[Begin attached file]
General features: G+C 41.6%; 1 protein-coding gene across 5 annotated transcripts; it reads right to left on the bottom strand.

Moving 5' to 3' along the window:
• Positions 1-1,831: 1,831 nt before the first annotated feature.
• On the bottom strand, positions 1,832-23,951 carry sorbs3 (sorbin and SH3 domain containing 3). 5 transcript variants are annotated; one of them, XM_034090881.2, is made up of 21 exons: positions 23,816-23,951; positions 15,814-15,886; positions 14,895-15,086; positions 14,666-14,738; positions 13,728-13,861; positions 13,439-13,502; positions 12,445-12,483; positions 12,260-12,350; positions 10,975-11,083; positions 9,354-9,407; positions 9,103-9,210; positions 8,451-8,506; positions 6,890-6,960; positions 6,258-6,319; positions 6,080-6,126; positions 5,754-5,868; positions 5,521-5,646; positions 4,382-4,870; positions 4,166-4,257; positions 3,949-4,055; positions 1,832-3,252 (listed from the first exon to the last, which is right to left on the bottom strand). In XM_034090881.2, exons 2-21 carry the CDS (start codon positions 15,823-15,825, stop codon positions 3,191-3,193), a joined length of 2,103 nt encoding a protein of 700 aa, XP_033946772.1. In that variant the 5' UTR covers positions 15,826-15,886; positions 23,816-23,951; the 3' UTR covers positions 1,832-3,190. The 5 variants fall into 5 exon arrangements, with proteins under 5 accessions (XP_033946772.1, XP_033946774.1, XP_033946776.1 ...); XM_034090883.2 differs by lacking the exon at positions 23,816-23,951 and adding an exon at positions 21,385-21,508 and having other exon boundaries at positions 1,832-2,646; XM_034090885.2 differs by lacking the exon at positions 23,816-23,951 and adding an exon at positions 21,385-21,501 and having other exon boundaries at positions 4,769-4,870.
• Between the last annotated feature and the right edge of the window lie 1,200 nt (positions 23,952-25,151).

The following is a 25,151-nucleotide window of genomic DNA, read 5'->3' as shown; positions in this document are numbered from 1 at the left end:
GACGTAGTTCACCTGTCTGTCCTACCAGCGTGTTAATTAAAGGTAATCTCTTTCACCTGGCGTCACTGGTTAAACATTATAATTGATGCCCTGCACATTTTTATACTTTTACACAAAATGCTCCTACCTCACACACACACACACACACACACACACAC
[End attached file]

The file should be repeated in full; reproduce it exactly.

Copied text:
General features: G+C 41.6%; 1 protein-coding gene across 5 annotated transcripts; it reads right to left on the bottom strand.

Moving 5' to 3' along the window:
• Positions 1-1,831: 1,831 nt before the first annotated feature.
• On the bottom strand, positions 1,832-23,951 carry sorbs3 (sorbin and SH3 domain containing 3). 5 transcript variants are annotated; one of them, XM_034090881.2, is made up of 21 exons: positions 23,816-23,951; positions 15,814-15,886; positions 14,895-15,086; positions 14,666-14,738; positions 13,728-13,861; positions 13,439-13,502; positions 12,445-12,483; positions 12,260-12,350; positions 10,975-11,083; positions 9,354-9,407; positions 9,103-9,210; positions 8,451-8,506; positions 6,890-6,960; positions 6,258-6,319; positions 6,080-6,126; positions 5,754-5,868; positions 5,521-5,646; positions 4,382-4,870; positions 4,166-4,257; positions 3,949-4,055; positions 1,832-3,252 (listed from the first exon to the last, which is right to left on the bottom strand). In XM_034090881.2, exons 2-21 carry the CDS (start codon positions 15,823-15,825, stop codon positions 3,191-3,193), a joined length of 2,103 nt encoding a protein of 700 aa, XP_033946772.1. In that variant the 5' UTR covers positions 15,826-15,886; positions 23,816-23,951; the 3' UTR covers positions 1,832-3,190. The 5 variants fall into 5 exon arrangements, with proteins under 5 accessions (XP_033946772.1, XP_033946774.1, XP_033946776.1 ...); XM_034090883.2 differs by lacking the exon at positions 23,816-23,951 and adding an exon at positions 21,385-21,508 and having other exon boundaries at positions 1,832-2,646; XM_034090885.2 differs by lacking the exon at positions 23,816-23,951 and adding an exon at positions 21,385-21,501 and having other exon boundaries at positions 4,769-4,870.
• Between the last annotated feature and the right edge of the window lie 1,200 nt (positions 23,952-25,151).

The following is a 25,151-nucleotide window of genomic DNA, read 5'->3' as shown; positions in this document are numbered from 1 at the left end:
GACGTAGTTCACCTGTCTGTCCTACCAGCGTGTTAATTAAAGGTAATCTCTTTCACCTGGCGTCACTGGTTAAACATTATAATTGATGCCCTGCACATTTTTATACTTTTACACAAAATGCTCCTACCTCACACACACACACACACACACACACACAC